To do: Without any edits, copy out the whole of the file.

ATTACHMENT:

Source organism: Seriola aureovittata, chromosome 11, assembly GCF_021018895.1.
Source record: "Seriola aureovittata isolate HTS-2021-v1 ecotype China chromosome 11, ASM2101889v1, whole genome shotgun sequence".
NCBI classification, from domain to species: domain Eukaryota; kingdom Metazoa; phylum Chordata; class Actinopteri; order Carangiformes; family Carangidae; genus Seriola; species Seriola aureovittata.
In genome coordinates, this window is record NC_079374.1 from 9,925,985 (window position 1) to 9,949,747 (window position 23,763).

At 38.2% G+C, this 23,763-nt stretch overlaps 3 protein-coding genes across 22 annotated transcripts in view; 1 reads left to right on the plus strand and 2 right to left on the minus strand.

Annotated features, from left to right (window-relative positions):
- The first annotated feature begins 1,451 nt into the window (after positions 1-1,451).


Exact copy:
Source organism: Seriola aureovittata, chromosome 11, assembly GCF_021018895.1.
Source record: "Seriola aureovittata isolate HTS-2021-v1 ecotype China chromosome 11, ASM2101889v1, whole genome shotgun sequence".
NCBI classification, from domain to species: domain Eukaryota; kingdom Metazoa; phylum Chordata; class Actinopteri; order Carangiformes; family Carangidae; genus Seriola; species Seriola aureovittata.
In genome coordinates, this window is record NC_079374.1 from 9,925,985 (window position 1) to 9,949,747 (window position 23,763).

At 38.2% G+C, this 23,763-nt stretch overlaps 3 protein-coding genes across 22 annotated transcripts in view; 1 reads left to right on the plus strand and 2 right to left on the minus strand.

Annotated features, from left to right (window-relative positions):
- The first annotated feature begins 1,451 nt into the window (after positions 1-1,451).